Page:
In addition to providing information about this market, these estimates are being used to address emerging data gaps within the CMEA. Still, there is a need for more complete data to ensure that macroeconomic indicators accurately account for all economic activity. As regulation and awareness of these types of activities continues to increase, new sources of data may become available. Statistics Canada will continue to monitor the activities and as new data and information emerges, and refine the sources, methods and assumptions to properly account for private short-term accommodation.

Glossary

Captured revenues: are the revenues that are most likely already captured in the CMEA through traditional data sources such as enterprise surveys and/or administrative data.

Digital or intermediary platforms: operate as an online matching and/or payment processing unit for transactions between hosts and guests. They maintain the websites and digital applications that facilitate the searching, listing and reserving the service. In some cases the platform will verify personal information through security checks and transaction protection, and process the payments for the transactions including collecting the fees from the guests and providing the owed revenue to the hosts. For all of these services they charge fees to both hosts and guests. 

Guests: are consumers of the short-term accommodation services. They use digital platforms to search, reserve and pay for accommodation rental. In addition to the price of the accommodation rental, guests may be charged, by the hosts, other fees for services such as cleaning or accommodating extra people. After all of these charges are totalled, digital platforms typically charges a guest fee in exchange for the use of their services.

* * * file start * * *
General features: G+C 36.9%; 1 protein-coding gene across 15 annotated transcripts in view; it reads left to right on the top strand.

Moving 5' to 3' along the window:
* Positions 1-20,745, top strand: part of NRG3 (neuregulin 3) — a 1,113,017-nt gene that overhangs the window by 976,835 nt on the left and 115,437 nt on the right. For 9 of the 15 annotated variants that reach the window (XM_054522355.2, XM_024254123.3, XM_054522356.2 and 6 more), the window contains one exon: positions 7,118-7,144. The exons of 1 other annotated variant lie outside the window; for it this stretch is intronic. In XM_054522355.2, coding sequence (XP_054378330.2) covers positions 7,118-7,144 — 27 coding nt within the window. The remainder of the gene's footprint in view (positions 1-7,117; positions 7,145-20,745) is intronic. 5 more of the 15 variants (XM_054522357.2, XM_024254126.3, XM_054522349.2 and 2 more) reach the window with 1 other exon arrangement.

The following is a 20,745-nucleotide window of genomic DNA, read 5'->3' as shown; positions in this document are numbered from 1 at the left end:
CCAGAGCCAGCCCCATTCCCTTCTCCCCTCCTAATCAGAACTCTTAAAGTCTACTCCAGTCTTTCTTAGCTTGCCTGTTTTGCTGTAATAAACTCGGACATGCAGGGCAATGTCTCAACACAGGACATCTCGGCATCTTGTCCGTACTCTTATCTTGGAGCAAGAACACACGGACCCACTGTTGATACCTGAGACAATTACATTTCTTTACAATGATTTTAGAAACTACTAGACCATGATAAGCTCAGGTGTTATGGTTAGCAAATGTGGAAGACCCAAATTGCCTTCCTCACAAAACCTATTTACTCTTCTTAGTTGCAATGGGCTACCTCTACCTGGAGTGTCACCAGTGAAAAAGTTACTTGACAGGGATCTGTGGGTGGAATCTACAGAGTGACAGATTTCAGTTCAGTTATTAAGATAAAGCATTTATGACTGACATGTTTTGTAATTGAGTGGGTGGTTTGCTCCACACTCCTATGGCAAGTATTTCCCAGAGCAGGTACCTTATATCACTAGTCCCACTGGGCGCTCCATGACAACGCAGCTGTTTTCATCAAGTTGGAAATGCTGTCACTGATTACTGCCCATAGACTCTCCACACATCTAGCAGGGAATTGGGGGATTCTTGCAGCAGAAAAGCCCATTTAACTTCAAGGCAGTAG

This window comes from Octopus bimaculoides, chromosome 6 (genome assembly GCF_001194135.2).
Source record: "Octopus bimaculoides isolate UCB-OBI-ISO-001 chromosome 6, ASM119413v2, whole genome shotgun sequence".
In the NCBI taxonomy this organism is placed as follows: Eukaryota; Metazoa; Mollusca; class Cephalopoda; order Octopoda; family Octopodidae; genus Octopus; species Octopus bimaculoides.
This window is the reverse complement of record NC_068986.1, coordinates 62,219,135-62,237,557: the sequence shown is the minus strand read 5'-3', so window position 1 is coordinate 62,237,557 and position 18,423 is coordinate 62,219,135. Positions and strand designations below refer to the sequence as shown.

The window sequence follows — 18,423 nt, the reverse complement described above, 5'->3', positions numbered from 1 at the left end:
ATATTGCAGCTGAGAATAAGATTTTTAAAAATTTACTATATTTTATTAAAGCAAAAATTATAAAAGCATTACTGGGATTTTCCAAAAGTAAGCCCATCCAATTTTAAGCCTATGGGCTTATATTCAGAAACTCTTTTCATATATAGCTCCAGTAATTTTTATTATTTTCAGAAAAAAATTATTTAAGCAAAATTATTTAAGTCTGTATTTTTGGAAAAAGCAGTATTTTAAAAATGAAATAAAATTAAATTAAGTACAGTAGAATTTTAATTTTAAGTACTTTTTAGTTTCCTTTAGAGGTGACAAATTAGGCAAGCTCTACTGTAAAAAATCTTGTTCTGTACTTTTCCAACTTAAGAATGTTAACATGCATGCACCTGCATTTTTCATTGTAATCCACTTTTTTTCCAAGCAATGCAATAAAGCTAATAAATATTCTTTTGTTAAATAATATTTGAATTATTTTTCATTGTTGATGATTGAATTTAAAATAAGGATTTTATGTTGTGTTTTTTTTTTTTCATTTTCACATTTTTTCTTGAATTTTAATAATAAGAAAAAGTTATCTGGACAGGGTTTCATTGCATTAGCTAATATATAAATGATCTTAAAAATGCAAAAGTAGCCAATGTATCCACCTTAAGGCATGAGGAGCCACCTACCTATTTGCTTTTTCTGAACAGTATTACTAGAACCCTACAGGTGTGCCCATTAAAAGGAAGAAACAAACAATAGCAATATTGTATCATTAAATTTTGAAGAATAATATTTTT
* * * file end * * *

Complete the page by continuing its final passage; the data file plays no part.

Guest fees: are fees paid by guests to intermediary platforms for their intermediation services (i.e., facilitating the reservation and payment for the rental).

Hosts: are the providers of the short-term accommodation services. They can be individuals or businesses, who offer short-term rentals of properties.

Host fees: are fees paid by hosts to intermediary platforms for their intermediation services (i.e., facilitating the reservation and payment for the rental).

Private short-term accommodation: the short term rental of a privately owned dwelling via a digital intermediary platform.

Uncaptured revenues: are the revenues which are most likely not captured in the CMEA through traditional data sources such as enterprise surveys and/or administrative data. These revenues are most likely not captured because business surveys are not designed to measure market-based production undertaken by private households. Additionally, revenue earned by private households can often be misclassified and/or underreported in tax data.

Web scraping: is a process through which information is gathered and copied from the Web, for later retrieval and analysis. It can be conducted manually or through the use of an automated software.